Tony Ingrassia was larger-than-life figure who directed several Off-Off-Broadway plays, including Andy Warhol’s Pork, Wayne County’s World: Birth of a Nation, Jackie Curtis’s Femme Fatale, and Island (the latter two featured Patti Smith in acting roles).
The Warhol film Flesh introduced Candy Darling and Jackie Curtis to the underground film world, after which the two became regulars at Max’s (in “Walk on the Wild Side,” Lou Reed observed, “Candy came from out on the Island, in the back room she was everybody’s darling”). Born James Slattery, Darling grew up in Massapequa Park, Long Island—where she was friends with future Off-Off-Broadway director Tony Ingrassia. By the mid-1960s she and Ingrassia made their way to New York City, where Darling became part of the street scene. Hanging out on the stoops or in the parks, she would often be invited back to people’s apartments in the hope that she could inject a little glamour into their evenings. “Candy looked beautiful,” Jane Wagner recalled, “like she just stepped out of a movie.” Curtis quickly took Darling under her wing and, one evening, brought the new arrival to Jim Fouratt’s apartment. “I would like you to meet this boy that just arrived in town,” Curtis told him. “His name is James, but we’re going to call him Candy—Candy Darling. And Candy Darling is never going home again.” Curtis and Darling first met Andy Warhol on the Greenwich Village streets, asking for an autograph and inviting him to Glamour, Glory, and Gold, playing at Bastiano’s Cellar Studio. “Walking just ahead of us was a boy about nineteen or twenty with wispy Beatle bangs,” Warhol recalled, “and next to him was a tall, sensational blonde drag queen in very high heels and a sundress that she had made sure had one strap falling onto her upper arm.” Warhol loved Curtis’s show and provided a publicity blurb—“For the first time, I wasn’t bored”—which led to parts for Curtis and Darling in Warhol’s Flesh.
From Chapter 17 of The Downtown Pop Underground — order online, or from a local independent bookstore
When Patti Smith was performing in Femme Fatale at La MaMa during the summer of 1970, she got to see the Velvet Underground for the first time in the upstairs room at Max Kansas City’s, which held about a hundred people. That same evening, Ridiculous director Tony Ingrassia asked Smith to read for his play Island. It was about a family that met at Fire Island for summer vacation, and Smith played another amphetamine-crazed character who rambled incoherently about the Rolling Stones’ Brian Jones. “It’s probably Tony Ingrassia’s best work,” Off-Off-Broadway actor Tony Zanetta said. “It was this big ensemble cast, where Patti was a speed freak niece who shot up onstage, threw up onstage.” Smith didn’t actually vomit—that effect was achieved by a mouthful of cornmeal and crushed peas—nor did she really shoot up onstage. Ingrassia had assumed that she was a genuine speed freak because of her disheveled hair, pale skin, and skinny frame, but Smith nearly fainted when he casually asked her to use a needle to shoot water into her veins and pull a little blood (they ended up putting hot wax on her arm to make it look real). Smith said that her experiences doing Island finally solidified the notion in her head that she could be a performer. However, she hated memorizing lines and didn’t like how scripted action constrained her—something that wasn’t true of performing poetry and music, her next destinations. “Even though she became known for her music,” Zanetta said, “Patti was kind of a natural actress. She was obviously at the beginning of something, because she had a little following already.” Theatre Genesis playwright and director Anthony Barsha ran an acting workshop that Smith was a part of, in which they worked with sounds and movements, and did other theater games. “She got more into more physical stuff like that as a result of the workshop,” Barsha recalled. “Later, Patti said she had learned a lot from that, and it helped her become more of a rock performer onstage.”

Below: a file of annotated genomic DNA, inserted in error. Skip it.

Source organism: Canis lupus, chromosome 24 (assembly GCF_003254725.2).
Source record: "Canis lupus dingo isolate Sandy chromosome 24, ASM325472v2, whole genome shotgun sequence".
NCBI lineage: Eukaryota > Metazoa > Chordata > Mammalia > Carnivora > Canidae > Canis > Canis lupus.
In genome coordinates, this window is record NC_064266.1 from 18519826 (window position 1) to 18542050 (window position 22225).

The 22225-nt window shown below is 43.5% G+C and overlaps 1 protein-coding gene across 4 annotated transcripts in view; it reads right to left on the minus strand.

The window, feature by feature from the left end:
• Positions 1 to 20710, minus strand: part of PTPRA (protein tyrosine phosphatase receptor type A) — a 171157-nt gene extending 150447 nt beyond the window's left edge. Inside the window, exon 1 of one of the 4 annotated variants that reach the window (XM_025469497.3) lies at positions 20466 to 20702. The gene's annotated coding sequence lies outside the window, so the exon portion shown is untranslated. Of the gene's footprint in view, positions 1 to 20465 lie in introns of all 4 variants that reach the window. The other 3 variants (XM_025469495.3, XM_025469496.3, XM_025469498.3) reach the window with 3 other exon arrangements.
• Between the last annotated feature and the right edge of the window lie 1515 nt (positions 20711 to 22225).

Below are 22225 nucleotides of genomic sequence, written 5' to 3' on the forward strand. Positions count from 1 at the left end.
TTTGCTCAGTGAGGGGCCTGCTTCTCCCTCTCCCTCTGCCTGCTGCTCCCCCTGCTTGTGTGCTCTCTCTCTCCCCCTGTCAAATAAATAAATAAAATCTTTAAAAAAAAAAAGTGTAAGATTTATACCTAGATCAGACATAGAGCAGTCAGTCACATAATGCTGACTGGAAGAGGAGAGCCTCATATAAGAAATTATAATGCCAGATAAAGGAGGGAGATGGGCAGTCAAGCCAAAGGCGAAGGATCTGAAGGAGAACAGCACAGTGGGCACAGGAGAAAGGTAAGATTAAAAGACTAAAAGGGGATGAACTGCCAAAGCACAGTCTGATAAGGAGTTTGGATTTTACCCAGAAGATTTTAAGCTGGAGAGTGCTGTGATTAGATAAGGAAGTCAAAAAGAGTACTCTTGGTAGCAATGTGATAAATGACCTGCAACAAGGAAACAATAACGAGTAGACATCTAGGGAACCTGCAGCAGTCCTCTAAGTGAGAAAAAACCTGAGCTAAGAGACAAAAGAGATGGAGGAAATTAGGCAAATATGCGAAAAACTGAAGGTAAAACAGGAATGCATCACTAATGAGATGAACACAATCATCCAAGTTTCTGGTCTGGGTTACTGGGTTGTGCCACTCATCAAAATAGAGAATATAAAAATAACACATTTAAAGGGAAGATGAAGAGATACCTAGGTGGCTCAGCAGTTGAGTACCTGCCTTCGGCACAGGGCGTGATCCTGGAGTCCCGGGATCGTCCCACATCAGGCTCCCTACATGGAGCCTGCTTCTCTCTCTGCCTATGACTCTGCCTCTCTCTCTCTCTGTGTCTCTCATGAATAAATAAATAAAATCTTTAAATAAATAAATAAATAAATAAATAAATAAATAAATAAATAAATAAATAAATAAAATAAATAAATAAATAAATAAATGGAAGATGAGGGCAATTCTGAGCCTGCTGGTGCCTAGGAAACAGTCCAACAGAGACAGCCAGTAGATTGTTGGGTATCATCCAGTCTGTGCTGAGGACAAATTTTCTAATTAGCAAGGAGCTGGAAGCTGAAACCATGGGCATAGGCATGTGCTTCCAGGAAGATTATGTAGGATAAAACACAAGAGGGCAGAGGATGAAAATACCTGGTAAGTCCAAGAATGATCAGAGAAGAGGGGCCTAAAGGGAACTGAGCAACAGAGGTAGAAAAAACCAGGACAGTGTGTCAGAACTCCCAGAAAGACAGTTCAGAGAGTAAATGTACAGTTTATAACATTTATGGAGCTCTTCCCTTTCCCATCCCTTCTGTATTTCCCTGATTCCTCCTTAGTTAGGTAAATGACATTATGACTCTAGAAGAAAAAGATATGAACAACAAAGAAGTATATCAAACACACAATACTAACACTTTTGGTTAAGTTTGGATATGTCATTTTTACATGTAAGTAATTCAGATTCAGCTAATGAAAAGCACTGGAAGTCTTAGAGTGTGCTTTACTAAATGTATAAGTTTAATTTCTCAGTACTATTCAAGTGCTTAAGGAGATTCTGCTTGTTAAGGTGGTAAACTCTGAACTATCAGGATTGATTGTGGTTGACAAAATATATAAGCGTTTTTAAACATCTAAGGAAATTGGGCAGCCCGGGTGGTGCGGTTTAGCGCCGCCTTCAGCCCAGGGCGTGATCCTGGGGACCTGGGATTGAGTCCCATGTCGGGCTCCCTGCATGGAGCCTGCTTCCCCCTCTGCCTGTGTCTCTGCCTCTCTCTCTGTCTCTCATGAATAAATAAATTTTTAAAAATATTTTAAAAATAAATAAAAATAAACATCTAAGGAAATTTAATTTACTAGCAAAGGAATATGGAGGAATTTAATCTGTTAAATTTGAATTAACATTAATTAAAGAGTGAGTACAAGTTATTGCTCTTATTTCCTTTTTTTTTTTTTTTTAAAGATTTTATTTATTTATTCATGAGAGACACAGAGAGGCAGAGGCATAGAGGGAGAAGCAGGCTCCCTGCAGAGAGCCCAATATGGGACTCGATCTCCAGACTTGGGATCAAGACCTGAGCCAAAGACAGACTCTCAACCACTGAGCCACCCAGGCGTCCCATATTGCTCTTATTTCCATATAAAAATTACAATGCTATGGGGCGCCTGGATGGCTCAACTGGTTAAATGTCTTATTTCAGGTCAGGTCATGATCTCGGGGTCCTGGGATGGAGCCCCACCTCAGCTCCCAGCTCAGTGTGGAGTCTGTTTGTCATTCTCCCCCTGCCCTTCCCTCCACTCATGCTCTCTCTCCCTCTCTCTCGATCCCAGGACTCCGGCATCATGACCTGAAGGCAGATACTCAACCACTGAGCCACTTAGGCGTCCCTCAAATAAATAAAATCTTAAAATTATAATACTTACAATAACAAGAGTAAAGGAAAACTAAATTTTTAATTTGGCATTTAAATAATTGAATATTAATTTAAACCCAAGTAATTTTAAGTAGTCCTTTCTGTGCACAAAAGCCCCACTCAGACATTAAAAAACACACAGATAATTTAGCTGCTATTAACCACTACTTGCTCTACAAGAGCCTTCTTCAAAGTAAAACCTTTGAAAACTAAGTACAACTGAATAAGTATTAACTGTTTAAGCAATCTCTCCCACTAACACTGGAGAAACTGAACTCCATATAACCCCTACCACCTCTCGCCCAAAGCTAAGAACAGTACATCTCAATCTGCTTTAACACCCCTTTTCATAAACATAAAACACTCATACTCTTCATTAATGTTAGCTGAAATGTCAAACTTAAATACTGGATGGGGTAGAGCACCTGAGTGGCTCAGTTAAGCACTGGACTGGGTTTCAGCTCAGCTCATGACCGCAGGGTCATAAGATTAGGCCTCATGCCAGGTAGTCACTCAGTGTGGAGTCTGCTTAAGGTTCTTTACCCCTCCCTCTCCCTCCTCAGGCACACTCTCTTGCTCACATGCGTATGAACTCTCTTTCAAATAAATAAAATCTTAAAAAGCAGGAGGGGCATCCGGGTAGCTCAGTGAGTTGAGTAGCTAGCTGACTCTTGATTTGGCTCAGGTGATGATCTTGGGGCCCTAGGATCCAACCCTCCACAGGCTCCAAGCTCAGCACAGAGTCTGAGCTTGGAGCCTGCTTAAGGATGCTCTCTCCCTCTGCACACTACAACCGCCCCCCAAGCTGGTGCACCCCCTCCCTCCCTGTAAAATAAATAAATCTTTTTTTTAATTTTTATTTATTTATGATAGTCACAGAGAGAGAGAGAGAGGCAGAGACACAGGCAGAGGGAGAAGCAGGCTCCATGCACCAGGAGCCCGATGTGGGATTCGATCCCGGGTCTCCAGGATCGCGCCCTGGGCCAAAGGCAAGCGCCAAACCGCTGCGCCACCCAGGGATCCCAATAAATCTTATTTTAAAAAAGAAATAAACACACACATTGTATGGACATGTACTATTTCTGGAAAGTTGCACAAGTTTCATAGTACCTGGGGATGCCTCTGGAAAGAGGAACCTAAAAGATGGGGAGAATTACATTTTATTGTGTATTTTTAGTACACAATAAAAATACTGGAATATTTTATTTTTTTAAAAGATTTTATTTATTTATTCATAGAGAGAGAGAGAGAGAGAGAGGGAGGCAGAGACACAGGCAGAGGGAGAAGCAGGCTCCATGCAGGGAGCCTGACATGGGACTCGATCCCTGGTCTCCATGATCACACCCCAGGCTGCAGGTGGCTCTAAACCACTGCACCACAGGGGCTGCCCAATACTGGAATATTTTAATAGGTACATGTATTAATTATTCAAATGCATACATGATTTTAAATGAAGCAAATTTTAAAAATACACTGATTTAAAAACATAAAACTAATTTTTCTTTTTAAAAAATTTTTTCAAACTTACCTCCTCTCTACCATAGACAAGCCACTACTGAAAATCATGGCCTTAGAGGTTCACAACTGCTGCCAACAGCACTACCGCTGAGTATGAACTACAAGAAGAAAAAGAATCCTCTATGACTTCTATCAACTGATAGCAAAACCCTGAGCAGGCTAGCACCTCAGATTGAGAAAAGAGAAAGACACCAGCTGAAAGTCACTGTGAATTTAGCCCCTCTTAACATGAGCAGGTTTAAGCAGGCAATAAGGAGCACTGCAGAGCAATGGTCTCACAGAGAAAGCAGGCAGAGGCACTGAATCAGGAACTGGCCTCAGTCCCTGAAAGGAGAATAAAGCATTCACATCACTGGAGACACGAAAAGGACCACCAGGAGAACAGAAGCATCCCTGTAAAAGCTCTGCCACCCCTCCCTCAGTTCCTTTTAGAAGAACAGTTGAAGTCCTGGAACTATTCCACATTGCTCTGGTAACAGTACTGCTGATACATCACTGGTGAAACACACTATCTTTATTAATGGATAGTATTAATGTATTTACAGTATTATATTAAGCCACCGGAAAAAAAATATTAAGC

From Chapter 21 of The Downtown Pop Underground — order online, or from a local independent bookstore
The play Pork was based on transcripts of Andy Warhol’s audiotaped conversations with Factory regular Brigid Polk (née Brigid Berlin), with some notable alterations (Brigid Polk became “Amanda Pork” and Viva became “Vulva”). “Andy was just a very quiet guy who didn’t say anything,” recalled Tony Zanetta, who played the Warhol character in the show. “He liked to instigate other people to talk, and he started carrying around a tape recorder everywhere. What Warhol did with everything, he would take something real and then put it on the wall and it was ‘art.’ Pork was that as well because, really, what was it? It was a bunch of words. It was real conversations, but it was put onstage with actors speaking the lines. Pork became a play in the same way that his art was created.” While Zanetta performed in Wayne County’s World: Birth of a Nation and worked on the crew for the next show Tony Ingrassia directed, Sheila, Warhol was arranging for him to direct Pork. One day during rehearsals for Sheila, Ingrassia turned to him and said, “You could play Andy,” and Zanetta was happy to oblige. One of the first things he did was cut his hair like Warhol’s, and he also closely studied the artist when he came to rehearsals. “For me, it was the thrill of a lifetime to do Pork,” Zanetta said, “because I just thought that Warhol was, like, it. I look at pictures of the show and, sure, I don’t look like Andy Warhol—but if you look at pictures of me made up to look like Andy, there are a lot of physical similarities that I wouldn’t have even been aware of.” Wayne County played Vulva, and Pork also featured a young actor and playwright named Harvey Fierstein in his La MaMa debut (he would go on to win two Tony Awards for writing and starring in Torch Song Trilogy). “Pork was still the Ridiculous theater thing, but it pushed Ridiculous into a whole different area,” Zanetta recalled. “Ingrassia’s way was more polished, sort of like I Love Lucy. It was like TV acting. It was very broad, very exaggerated.”